There is a road in downtown Cairo, just a long goal kick from the banks of the Nile, named after a long-forgotten Dulwich Hamlet player.
Hossein Hegazi Street was the site of a number of protests during the Arab Spring in 2011 and again earlier this summer, but the remarkable history of the street’s footballing namesake began over a century ago in the leafy confines of Champion Hill.
Jack McInroy, known as the ‘Hamlet Historian’, told the News: “I was doing some research in the 1990s and came across a line about Hussein Hegazi, an Egyptian striker. I had been supporting Dulwich Hamlet since 1981 and had never heard of him.”
Jack scoured newspaper archives for old match reports and was surprised to find accounts of an extraordinary talent and character – but mystery surrounded Hegazi’s life after Hamlet.
At a loss, he finally rang the Egyptian embassy in London, with little hope that they would have any information on a pre-war amateur footballer plying his trade in a south London suburb.
He said: “The man on the phone told me ‘Hossein Hegazi is one of Egypt’s greatest ever players.’ I couldn’t believe it! I thought: why don’t we know more about this guy?”
That Hegazi was forgotten about by Dulwich fans for so long is a travesty, for his story is as dramatic as any in the club’s long history. As a teenager in his small Egyptian town of Kremlah, Hegazi reportedly practiced his accuracy by seeking out peasants carrying jars over their heads.
The routine that followed rarely altered: Hegazi would take pot-shots from afar, the jars would smash, the women would erupt and Hegazi’s wealthy – and apparently patient – parents would stump up some compensation.
He arrived in London in 1911 to study engineering and was quickly snapped up by Dulwich Hamlet. He was a novelty in more ways than one. While he was Hamlet’s first African player, the young striker was also lithe and quick, a stark contrast with most centre forwards at the time who were built like (and played with all the subtlety of) a brick outhouse.
From the get-go he was a crowd favourite, slaloming his way through opposition defences with an ease that bordered on disdain. Match reports in the local press were admiring: “a shining light”, “splendid”, “wonderful.” It was no surprise when professional clubs came knocking.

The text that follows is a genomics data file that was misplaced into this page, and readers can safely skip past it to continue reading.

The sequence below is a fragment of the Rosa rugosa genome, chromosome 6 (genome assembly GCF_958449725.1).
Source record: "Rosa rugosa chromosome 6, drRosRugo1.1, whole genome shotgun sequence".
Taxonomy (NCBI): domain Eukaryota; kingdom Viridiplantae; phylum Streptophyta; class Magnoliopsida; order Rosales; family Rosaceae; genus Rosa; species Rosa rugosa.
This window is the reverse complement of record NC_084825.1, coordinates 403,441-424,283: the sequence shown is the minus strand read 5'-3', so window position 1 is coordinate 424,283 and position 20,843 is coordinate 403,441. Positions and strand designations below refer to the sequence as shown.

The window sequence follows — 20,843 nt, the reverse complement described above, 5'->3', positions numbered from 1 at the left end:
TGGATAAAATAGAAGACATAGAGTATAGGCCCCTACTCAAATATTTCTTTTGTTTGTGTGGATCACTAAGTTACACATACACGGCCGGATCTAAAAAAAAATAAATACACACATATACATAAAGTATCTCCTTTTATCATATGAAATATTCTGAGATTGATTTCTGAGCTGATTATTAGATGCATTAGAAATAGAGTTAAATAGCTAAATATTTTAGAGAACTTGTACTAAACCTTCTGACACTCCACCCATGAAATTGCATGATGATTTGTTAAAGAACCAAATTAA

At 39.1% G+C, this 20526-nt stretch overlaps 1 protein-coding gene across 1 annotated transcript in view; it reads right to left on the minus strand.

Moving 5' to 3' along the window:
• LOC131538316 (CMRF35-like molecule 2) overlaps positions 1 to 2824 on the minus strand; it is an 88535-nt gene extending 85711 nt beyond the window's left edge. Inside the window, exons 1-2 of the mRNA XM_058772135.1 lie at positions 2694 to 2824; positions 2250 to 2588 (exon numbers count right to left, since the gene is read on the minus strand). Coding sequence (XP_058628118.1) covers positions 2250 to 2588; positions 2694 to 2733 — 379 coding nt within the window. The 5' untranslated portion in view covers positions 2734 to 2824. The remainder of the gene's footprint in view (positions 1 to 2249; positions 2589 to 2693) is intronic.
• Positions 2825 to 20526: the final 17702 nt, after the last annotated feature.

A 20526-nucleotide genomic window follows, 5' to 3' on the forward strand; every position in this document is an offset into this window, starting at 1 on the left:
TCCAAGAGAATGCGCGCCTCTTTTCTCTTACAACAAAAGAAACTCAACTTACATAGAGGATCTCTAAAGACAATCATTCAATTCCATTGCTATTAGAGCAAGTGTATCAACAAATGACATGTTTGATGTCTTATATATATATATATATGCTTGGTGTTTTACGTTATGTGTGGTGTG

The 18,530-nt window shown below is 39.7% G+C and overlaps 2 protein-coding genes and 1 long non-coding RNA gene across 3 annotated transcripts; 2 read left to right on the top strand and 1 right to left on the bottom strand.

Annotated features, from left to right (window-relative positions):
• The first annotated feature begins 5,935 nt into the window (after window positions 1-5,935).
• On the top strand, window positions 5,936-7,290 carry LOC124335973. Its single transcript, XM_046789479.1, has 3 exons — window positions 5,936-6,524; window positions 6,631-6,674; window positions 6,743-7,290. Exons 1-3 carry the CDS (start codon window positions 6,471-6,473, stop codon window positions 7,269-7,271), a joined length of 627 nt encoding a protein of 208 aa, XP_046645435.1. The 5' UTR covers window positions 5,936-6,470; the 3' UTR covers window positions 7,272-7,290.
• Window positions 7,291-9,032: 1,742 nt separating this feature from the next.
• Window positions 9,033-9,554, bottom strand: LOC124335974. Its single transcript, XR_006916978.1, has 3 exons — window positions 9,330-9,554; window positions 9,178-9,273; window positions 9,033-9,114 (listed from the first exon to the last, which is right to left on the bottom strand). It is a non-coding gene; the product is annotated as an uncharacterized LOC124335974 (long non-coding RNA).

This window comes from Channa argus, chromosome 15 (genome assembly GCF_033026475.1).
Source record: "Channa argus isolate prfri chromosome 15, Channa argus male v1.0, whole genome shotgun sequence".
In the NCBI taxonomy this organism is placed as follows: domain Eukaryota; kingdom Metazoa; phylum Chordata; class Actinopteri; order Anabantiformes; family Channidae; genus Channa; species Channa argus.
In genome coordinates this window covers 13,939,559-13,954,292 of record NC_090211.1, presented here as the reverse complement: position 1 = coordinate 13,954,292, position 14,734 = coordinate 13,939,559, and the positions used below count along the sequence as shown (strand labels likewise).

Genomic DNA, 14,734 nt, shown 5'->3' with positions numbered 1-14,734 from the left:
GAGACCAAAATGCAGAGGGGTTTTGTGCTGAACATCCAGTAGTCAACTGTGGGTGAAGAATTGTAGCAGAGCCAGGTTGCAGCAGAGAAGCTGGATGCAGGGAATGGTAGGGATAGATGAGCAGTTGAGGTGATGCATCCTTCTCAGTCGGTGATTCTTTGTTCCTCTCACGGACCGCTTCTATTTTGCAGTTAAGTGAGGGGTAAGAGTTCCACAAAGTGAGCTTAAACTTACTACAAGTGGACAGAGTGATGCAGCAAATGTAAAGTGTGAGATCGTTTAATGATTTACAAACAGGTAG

Just weeks after making his Hamlet debut, Hegazi was invited to play a Football League match with the professionals at Fulham. True to form, he found the net at that level too, scoring on his debut in front of a delighted Craven Cottage crowd. He was immediately invited to join up with the club the following weekend but declined, preferring to reward Hamlet’s faith in him.
He said: “I was in a difficulty. For I wanted to play very much in League football, and at the same time I did not want to leave Dulwich Hamlet who have been very good to me. So I have decided to play for the Hamlet. I am sorry if Fulham are disappointed.”
A war of words broke out between the two clubs, with each side accusing the other of ruining the spirit of the game. The end result, however, was that Hegazi was staying with the pink and blues. He spent three seasons at Hamlet, interspersed with spells with the London FA XI, the University College London team and Millwall Reserves.
Incredibly he won no trophies during his time in Dulwich, but he did enjoy success on the club’s frequent tours abroad, which included a famous victory over the Dutch giants Ajax Amsterdam. In 1914, with the rumblings of war growing, Hegazi left Dulwich and returned to Egypt.
He arrived a star and is today seen as responsible for the escalation of one of world football’s most passionate rivalries: the cross-town Cairo derby between Al Ahly and Zamalek. Somewhat bizarrely, given his loyalty in England to Dulwich, Hegazi flitted back and forth between the two teams seemingly on a whim, once leaving Al Ahly because their new stadium didn’t have a bar area for him to play billiards in.
There are reports of hordes of fans following him from club to club, with each move switching the rivalry’s intensity up a gear. His influence cannot be understated, and as the rivalry grew, so did the sport in Egypt. While he may now be known across Egypt as ‘the Father of Egyptian football’, it is heartening to see that he is also once again regarded as a hero in Champion Hill too.
Thanks to Jack McInroy of www.TheHamletHistorian.blogspot.co.uk